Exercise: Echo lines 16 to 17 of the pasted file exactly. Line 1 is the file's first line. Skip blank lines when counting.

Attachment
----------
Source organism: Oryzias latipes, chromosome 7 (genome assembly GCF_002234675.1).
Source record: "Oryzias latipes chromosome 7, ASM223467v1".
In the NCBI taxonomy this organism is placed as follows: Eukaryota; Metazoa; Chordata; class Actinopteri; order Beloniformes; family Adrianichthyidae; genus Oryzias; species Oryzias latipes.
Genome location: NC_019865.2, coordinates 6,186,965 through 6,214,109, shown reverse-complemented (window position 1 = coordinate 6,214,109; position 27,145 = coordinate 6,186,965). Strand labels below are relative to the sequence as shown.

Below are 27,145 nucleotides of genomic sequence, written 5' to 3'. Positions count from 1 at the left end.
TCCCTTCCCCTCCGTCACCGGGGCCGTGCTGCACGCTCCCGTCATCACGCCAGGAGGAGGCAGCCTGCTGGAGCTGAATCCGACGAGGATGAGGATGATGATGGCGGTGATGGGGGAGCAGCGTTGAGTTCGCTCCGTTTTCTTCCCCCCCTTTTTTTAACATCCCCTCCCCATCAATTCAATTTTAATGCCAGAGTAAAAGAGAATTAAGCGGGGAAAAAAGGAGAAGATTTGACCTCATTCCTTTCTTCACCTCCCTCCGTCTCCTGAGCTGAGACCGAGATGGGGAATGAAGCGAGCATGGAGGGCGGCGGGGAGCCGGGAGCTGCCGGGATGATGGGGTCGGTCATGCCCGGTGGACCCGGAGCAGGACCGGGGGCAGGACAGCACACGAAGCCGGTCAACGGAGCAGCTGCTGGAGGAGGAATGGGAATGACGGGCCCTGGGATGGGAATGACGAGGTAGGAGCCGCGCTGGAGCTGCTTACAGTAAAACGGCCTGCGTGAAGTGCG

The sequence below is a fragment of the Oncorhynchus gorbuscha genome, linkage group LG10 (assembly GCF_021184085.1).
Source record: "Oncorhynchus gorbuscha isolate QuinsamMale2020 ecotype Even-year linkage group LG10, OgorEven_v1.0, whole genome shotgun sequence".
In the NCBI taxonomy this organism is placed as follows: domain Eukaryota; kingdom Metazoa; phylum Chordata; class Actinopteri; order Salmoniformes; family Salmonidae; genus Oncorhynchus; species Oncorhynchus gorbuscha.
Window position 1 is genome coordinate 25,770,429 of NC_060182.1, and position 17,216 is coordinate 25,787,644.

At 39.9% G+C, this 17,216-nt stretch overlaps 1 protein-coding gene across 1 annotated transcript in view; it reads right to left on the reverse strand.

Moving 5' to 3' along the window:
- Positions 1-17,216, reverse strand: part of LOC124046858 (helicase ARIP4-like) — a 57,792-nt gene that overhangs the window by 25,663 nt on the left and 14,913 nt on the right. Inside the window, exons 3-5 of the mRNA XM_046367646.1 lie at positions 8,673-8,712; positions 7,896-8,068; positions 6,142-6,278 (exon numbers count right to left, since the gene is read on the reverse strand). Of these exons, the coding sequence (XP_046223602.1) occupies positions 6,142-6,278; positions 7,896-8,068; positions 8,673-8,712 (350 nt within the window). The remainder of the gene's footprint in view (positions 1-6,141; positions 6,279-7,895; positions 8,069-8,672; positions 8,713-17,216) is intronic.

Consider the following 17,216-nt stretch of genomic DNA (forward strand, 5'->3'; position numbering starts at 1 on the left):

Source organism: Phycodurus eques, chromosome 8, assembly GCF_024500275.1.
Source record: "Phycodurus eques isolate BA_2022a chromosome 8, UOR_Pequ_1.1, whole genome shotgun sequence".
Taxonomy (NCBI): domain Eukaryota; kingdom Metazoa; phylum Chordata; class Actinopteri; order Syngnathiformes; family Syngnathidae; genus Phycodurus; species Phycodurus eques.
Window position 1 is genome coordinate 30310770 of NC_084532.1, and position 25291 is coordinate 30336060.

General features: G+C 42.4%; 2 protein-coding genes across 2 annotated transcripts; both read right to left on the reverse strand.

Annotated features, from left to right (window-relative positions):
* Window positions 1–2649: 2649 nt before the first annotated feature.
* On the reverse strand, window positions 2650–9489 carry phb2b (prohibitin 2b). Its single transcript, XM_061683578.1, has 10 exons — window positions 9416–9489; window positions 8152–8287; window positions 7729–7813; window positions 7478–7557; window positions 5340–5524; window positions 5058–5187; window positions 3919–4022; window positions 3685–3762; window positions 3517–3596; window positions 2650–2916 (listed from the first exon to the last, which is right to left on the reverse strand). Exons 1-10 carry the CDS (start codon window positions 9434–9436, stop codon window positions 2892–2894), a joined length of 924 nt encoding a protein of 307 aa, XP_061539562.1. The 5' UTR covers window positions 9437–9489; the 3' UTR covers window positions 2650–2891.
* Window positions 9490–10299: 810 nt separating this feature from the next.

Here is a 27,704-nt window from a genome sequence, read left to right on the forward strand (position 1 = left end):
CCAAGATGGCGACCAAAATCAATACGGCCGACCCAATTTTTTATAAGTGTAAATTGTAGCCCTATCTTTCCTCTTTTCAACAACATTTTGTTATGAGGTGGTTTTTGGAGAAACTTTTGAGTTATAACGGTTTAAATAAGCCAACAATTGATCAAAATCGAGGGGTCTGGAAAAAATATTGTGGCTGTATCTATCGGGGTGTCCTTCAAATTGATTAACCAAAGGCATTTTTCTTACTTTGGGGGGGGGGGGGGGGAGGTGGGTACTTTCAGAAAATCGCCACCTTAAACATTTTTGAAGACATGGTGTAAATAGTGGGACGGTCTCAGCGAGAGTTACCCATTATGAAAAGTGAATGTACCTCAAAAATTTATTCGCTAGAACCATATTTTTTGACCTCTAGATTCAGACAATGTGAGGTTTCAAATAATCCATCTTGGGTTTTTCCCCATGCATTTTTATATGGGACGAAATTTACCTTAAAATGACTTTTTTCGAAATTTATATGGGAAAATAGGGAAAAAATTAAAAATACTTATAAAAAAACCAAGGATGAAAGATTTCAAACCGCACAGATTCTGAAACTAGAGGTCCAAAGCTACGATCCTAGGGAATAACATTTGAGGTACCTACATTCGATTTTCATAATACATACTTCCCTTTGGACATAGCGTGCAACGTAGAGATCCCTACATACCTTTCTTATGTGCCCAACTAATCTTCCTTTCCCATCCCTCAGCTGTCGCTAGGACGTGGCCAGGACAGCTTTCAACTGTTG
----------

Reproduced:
Source record: "Phycodurus eques isolate BA_2022a chromosome 8, UOR_Pequ_1.1, whole genome shotgun sequence".
Taxonomy (NCBI): domain Eukaryota; kingdom Metazoa; phylum Chordata; class Actinopteri; order Syngnathiformes; family Syngnathidae; genus Phycodurus; species Phycodurus eques.